Drivers hit with record 5.6 million parking tickets last year
In fact, the number has rocketed by a million in just a year, up from 4.71 million in 2016/17, according to the RAC Foundation’s analysis of DVLA data.
It found that 5.65 million sets of vehicle keeper records were released to car parking management companies, used to pursue drivers deemed to have infringed regulations in private car parks.
The numbers have grown over the past decade, from 272,000 in 2006/07 to the new record in the last financial tax year:
- 2017/18 – 5.65 million
- 2016/17 – 4.71 million
- 2015/16 – 3.67 million
- 2014/15 – 3.06 million
- 2013/14 – 2.43 million
- 2012/13 – 1.89 million
- 2011/12 – 1.57 million
- 2010/11 – 1.17 million
- 2009/10 – 1.03 million
- 2008/09 – 687,000
- 2007/08 – 499,000
- 2006/07 – 272,000
- TOTAL – 26.64 million
The RAC said penalty tickets can cost as much as £100 which suggests the private parking firms could be demanding more than half a billion pounds (£565m) from drivers.
It estimates penalty notices are issued every six seconds, the equivalent of 11 per minute, 645 per hour and 15,486 per day.
In 2017/18, a total of 119 parking companies received data from the DVLA, ten more than in the previous financial year.
The top five purchasers of data in 2017/18 were:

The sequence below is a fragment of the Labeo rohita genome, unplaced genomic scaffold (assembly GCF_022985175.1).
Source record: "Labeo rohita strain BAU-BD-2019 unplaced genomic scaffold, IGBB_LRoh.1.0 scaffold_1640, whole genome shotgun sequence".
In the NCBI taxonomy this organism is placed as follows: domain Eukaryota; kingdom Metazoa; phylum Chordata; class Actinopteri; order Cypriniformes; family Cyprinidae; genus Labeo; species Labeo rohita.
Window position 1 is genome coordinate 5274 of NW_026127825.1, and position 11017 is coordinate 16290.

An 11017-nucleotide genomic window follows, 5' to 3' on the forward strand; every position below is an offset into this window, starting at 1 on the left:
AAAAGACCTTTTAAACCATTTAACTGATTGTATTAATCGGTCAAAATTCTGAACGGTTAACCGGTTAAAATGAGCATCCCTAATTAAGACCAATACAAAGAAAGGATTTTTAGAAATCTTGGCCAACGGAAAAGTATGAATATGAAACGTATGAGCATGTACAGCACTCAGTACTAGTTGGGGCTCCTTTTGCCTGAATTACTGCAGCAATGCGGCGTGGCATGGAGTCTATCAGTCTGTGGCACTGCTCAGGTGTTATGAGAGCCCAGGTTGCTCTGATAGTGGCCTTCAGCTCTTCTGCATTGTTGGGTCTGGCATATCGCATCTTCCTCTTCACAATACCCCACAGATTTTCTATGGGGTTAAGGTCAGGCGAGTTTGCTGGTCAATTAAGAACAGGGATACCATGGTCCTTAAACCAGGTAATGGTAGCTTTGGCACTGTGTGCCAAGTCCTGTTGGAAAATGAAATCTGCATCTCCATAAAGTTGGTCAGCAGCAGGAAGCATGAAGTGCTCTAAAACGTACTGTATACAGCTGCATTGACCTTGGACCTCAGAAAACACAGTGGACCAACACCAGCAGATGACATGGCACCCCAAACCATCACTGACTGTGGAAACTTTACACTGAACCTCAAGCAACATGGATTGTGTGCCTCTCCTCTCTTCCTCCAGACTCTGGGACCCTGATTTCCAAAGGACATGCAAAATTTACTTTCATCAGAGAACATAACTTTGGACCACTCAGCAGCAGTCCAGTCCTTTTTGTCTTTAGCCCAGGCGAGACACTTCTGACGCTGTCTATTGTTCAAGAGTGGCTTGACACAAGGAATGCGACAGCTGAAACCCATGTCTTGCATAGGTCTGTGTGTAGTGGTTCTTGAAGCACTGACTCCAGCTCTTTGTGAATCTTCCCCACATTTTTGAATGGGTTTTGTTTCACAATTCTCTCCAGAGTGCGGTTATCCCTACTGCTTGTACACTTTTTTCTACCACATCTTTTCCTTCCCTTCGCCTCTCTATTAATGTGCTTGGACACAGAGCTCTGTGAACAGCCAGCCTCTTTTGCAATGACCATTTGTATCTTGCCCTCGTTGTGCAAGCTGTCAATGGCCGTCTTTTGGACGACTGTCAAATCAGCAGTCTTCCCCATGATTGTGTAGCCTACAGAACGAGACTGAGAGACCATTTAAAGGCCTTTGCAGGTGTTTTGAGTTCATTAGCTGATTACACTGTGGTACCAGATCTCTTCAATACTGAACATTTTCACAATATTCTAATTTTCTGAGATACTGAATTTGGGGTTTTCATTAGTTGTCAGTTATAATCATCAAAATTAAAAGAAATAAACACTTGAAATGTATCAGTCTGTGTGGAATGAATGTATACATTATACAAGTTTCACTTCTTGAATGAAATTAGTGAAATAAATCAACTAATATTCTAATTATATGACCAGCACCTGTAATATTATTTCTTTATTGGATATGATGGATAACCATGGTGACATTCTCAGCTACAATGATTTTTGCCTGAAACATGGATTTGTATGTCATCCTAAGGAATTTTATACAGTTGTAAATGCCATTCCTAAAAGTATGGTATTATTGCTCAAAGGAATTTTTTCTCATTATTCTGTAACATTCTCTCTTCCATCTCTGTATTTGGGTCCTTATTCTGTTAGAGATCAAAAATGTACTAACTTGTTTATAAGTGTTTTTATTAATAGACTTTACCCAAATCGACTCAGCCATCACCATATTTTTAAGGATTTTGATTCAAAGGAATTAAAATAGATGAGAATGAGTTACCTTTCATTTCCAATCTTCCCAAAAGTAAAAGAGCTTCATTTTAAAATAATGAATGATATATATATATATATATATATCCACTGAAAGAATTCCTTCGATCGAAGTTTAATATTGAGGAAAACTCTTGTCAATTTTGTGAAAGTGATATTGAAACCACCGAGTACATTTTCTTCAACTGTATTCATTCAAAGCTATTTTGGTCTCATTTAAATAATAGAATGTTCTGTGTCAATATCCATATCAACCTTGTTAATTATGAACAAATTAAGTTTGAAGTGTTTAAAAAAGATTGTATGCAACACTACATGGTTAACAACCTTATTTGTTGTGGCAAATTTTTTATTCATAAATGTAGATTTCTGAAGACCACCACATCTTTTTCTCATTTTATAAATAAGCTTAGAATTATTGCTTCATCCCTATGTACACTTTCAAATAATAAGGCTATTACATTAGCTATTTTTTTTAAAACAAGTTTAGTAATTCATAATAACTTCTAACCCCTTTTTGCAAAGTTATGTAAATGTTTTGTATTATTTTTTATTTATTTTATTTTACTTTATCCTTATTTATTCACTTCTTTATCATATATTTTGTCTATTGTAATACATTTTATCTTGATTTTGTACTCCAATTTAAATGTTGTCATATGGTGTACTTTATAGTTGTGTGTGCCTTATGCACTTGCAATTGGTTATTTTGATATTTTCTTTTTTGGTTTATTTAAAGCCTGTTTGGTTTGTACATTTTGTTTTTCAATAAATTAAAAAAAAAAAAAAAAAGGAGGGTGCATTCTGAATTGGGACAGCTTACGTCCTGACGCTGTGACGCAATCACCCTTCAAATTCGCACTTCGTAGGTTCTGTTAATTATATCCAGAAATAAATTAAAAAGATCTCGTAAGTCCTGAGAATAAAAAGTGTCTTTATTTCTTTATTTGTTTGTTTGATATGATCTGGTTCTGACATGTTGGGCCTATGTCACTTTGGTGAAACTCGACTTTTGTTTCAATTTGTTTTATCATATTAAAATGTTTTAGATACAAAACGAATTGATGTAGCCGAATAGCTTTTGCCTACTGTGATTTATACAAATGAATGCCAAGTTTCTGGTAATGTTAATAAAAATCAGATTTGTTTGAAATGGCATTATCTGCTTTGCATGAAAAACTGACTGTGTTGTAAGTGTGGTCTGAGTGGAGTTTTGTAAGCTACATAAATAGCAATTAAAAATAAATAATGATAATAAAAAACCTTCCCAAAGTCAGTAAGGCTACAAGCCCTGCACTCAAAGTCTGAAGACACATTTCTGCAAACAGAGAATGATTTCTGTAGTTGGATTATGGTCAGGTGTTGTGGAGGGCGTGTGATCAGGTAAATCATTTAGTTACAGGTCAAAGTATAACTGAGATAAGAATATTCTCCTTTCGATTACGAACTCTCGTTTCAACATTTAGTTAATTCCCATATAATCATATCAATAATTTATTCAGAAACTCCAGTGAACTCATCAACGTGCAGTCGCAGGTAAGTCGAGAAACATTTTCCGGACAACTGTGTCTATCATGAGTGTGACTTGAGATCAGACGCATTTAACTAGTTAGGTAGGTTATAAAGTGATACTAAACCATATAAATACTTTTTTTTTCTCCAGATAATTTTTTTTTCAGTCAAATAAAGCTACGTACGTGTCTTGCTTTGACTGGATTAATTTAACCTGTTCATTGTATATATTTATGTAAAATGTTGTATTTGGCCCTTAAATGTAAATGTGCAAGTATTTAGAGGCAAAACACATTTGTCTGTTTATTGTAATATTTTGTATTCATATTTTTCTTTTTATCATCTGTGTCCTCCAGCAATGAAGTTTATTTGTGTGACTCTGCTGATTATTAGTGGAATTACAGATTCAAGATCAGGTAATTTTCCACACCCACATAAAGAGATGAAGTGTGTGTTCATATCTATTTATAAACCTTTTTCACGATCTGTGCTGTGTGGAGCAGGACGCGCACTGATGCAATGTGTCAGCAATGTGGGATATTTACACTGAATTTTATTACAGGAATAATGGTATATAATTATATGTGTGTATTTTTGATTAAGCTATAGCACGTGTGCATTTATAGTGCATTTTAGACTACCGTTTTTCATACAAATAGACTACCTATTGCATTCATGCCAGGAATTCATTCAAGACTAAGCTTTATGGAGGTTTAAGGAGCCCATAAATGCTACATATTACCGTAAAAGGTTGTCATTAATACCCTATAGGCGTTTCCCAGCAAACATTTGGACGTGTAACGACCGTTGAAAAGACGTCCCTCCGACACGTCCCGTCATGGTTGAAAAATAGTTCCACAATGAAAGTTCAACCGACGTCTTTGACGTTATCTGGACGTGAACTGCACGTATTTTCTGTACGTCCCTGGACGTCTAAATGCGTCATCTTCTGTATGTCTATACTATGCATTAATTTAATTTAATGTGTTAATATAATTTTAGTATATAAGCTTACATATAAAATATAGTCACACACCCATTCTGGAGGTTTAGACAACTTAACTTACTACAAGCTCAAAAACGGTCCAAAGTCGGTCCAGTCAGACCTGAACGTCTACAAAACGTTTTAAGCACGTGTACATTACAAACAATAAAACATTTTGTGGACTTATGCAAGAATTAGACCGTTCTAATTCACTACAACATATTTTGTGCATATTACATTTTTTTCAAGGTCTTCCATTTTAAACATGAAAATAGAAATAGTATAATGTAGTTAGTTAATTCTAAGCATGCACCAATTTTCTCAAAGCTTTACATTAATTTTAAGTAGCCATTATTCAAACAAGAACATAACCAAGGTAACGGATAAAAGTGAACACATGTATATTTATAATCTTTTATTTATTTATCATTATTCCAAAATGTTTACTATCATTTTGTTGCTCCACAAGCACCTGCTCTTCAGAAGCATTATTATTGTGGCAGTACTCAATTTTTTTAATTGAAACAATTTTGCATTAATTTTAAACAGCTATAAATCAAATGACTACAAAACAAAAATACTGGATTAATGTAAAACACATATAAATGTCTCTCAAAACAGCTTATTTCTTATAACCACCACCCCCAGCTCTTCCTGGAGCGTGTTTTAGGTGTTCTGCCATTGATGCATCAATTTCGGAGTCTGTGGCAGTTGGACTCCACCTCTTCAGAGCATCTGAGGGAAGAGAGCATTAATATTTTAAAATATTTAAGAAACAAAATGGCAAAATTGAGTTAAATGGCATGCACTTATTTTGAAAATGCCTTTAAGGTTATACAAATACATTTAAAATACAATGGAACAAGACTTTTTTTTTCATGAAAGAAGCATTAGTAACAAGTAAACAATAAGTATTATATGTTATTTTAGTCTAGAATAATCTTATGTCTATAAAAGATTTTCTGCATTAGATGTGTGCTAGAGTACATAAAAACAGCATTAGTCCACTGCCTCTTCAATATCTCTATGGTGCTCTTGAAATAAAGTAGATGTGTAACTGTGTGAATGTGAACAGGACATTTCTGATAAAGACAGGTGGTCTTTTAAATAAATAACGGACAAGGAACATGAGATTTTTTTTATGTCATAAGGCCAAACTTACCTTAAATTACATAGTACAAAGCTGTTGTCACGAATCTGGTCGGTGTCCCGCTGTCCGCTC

- ParkingEye Ltd – 1,768,233 records (1,530,259 in 2016/17)
- Euro Car Parks – 406,323 records (306,857)
- Smart Parking Ltd – 390,860 records (329,157)
- Athena ANPR Ltd – 318,486 records (246,743)
- Ranger Services Ltd for Highview Parking Ltd – 274,591 records (271,917).
Contraventions on private land
Drivers should note that private parking tickets aren’t fines; they’re invoices. This means they don’t carry the same legal enforcement powers as council or police charges, though firms may try to pressure you by suggesting they can fine you. They can’t send bailiffs in, but they can increase their charges and register a debt against you.
Clamping on private land was banned (in all but exceptional circumstances) in 2012 by the Protection of Freedoms Act. The Act also allowed for private parking companies to pursue the registered keepers of vehicles rather than having to prove who the driver was at the time of the ‘offence’.
Private parking firms wanting to access the vehicle keeper data held by the DVLA need to be members of an Accredited Trade Association (ATA) and abide by its code of practice. There are currently two ATAs: the British Parking Association and the International Parking Community. Both have an independent appeals service. See YourMoney.com’s How to fight private parking charges for more information.
Steve Gooding, director of the RAC Foundation, said: “The true volume of tickets being issued might actually be significantly higher still as some firms will simply slap a demand onto a windscreen for the driver to find when they return to their vehicle.
“Pursuing so many people must be a major administrative task for the companies involved, but the questions the numbers really beg are: what’s going wrong? Are Britain’s motorists really flouting the rules on such an industrial scale?
“We strongly support Sir Greg Knight in his initiative to get some regulation in place through a private member’s bill that will establish much-needed independent scrutiny of what’s going on in the private parking world. Only then can we be reassured that the cards aren’t stacked against the motorist.”